Physical activity patterns characterized by just one or two sessions a week may be enough to reduce deaths in men and women from all causes, cardiovascular disease (CVD) and cancer, regardless of adherence to physical activity guidelines, a new study of over 63,000 adults reports. The finding suggests that less frequent bouts of activity, which might fit more easily into a busy lifestyle, offer significant health benefits, even in the obese and those with medical risk factors.

Regular physical activity is associated with lower risks of death from all causes, cardiovascular disease and cancer, and has long been recommended to control weight, cholesterol, and blood pressure. The World Health Organization recommends that adults do at least 150 minutes per week of moderate-intensity activity, or at least 75 minutes per week of vigorous-intensity activity, or equivalent combinations.

But research is yet to establish how the frequency and total weekly dose of activity might best be combined to achieve health benefits. For example, individuals could meet current guidelines by doing 30 minutes of moderate-intensity physical activity five days of the week or 75 minutes of vigorous-intensity physical activity on just one day of the week. Those who do all their exercise on one or two days of the week are known as 'weekend warriors'. 

 Looks like exercise, even 20 minutes of moderate activity such as brisk walking, has beneficial anti-inflammatory health effects. Inflammation is part of the body's normal immune response - it is the body's attempt to heal itself after an injury and tissue damage, and to defend itself against infection from foreign invaders, such as viruses and bacteria. However, chronic inflammation (e.g., what can occur in obesity, diabetes, and poor lifestyle) can lead to serious health issues and is linked to cancer, heart disease, etc. So lowering chronic (systemic) inflammation is good. From Science Daily:

Exercise ... It does a body good: 20 minutes can act as anti-inflammatory

It's well known that regular physical activity has health benefits, including weight control, strengthening the heart, bones and muscles and reducing the risk of certain diseases. Recently, researchers at University of California San Diego School of Medicine found how just one session of moderate exercise can also act as an anti-inflammatory. The findings have encouraging implications for chronic diseases like arthritis, fibromyalgia and for more pervasive conditions, such as obesity.

The study, recently published online in Brain, Behavior and Immunity, found one 20-minute session of moderate exercise can stimulate the immune system, producing an anti-inflammatory cellular response. The brain and sympathetic nervous system -- a pathway that serves to accelerate heart rate and raise blood pressure, among other things -- are activated during exercise to enable the body to carry out work. Hormones, such as epinephrine and norepinephrine, are released into the blood stream and trigger adrenergic receptors, which immune cells possess. This activation process during exercise produces immunological responses, which include the production of many cytokines, or proteins, one of which is TNF -- a key regulator of local and systemic inflammation that also helps boost immune responses.

The 47 study participants walked on a treadmill at an intensity level that was adjusted based on their fitness level. Blood was collected before and immediately after the 20 minute exercise challenge."Our study shows a workout session doesn't actually have to be intense to have anti-inflammatory effects. Twenty minutes to half-an-hour of moderate exercise, including fast walking, appears to be sufficient," said Hong.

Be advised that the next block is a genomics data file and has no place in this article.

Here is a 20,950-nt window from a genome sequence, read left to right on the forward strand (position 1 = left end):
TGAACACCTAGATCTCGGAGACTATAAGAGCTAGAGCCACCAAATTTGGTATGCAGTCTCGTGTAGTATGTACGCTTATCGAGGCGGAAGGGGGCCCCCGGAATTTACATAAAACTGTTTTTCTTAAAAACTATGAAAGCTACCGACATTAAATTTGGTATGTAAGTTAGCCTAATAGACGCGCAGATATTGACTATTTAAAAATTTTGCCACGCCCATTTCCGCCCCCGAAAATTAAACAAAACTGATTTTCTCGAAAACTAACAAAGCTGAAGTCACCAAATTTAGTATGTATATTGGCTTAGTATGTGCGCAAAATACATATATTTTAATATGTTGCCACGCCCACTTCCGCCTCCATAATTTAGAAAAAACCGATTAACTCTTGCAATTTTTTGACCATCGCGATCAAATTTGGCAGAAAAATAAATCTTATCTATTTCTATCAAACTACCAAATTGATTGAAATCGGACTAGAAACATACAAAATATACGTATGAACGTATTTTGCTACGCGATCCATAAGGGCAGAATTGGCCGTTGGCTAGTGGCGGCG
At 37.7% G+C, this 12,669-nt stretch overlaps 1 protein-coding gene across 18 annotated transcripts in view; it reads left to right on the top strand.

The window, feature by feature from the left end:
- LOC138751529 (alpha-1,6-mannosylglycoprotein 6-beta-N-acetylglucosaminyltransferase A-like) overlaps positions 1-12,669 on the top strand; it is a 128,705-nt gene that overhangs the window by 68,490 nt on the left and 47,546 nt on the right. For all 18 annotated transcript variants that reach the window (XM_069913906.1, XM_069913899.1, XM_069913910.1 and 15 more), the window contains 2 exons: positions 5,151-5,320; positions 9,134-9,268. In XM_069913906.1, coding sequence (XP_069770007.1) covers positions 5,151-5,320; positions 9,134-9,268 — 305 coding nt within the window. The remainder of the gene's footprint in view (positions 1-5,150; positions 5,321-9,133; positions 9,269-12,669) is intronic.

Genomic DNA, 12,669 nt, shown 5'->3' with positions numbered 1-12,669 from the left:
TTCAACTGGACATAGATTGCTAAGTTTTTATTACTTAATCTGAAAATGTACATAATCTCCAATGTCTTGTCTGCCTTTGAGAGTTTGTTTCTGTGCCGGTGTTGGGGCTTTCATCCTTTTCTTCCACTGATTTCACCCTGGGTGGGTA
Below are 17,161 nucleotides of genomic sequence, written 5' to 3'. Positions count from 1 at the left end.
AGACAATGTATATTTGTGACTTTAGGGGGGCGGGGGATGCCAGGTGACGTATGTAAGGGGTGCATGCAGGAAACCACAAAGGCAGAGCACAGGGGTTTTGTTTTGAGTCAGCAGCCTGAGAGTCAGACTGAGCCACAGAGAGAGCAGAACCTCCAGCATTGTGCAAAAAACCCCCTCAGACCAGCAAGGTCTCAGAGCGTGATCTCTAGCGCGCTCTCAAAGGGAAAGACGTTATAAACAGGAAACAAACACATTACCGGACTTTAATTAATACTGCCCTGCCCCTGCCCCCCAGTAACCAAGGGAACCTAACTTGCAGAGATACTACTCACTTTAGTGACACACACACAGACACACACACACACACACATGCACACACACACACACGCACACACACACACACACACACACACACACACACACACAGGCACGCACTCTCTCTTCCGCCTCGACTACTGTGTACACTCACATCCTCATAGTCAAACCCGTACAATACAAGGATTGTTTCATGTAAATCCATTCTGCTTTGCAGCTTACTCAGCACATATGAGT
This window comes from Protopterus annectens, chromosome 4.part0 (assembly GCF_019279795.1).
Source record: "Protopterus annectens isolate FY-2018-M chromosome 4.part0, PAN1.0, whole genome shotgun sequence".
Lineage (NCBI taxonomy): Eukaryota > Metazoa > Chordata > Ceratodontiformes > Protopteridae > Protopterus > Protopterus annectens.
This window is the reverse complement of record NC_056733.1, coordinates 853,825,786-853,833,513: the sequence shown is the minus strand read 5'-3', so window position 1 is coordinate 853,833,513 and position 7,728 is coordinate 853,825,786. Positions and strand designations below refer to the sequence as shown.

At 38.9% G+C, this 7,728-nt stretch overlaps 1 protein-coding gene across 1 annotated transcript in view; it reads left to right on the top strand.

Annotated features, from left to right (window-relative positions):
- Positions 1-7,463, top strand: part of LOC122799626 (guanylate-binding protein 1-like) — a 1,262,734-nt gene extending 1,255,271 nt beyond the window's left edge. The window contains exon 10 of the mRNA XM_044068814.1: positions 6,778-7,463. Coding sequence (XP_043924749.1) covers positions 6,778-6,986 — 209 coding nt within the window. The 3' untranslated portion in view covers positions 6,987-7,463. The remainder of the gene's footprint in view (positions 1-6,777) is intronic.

Inflammation is a vital part of the body's immune response. It is the body's attempt to heal itself after an injury; defend itself against foreign invaders, such as viruses and bacteria; and repair damaged tissue. However, chronic inflammation can lead to serious health issues associated with diabetes, celiac disease, obesity and other conditions.

  The wonderful blog posts of Dr. John Mandrola (physician, blogger, and columnist at Medscape) are always thoughtful, and this latest points out things a number of studies have pointed out for a while. Which is to stop obsessing or focusing on "preventive tests" and screenings and numbers, and instead focus on a healthy lifestyle - which means getting regular exercise or physical activity, don't smoke cigarettes, maintaining a healthy weight, and eating a healthy diet with lots of fruits, vegetables, nuts, seeds, whole grains, and legumes (think Mediterranean-style diet). Don't want overdiagnosis and overtreatment (here, here, here, and here). Excerpts from Dr. John M:

I am changing…

The main thing that has changed about me is my views as a doctor, especially when it comes to dealing with people who complain of nothing. Medicine is most pure when we treat people with illness. The infirmed come to us with a problem and we use our intelligence, experience and procedural skills to help them. It’s immensely gratifying. The joy of helping people still negates the stifling burden of administrative nonsense. I’ll do your damn corporate safety modules one more year because helping sick people get well feels so good.

But when people complain of nothing, our first job is to do no harm. I know prevention of disease is better than treating it, but the process of prevention gets dicey. When we prescribe things (screening tests, statins, aspirin, diabetes drugs etc) to people who complain of nothing, we should have the highest evidence these therapies deliver benefit. Too often, we cite eminence rather than evidence.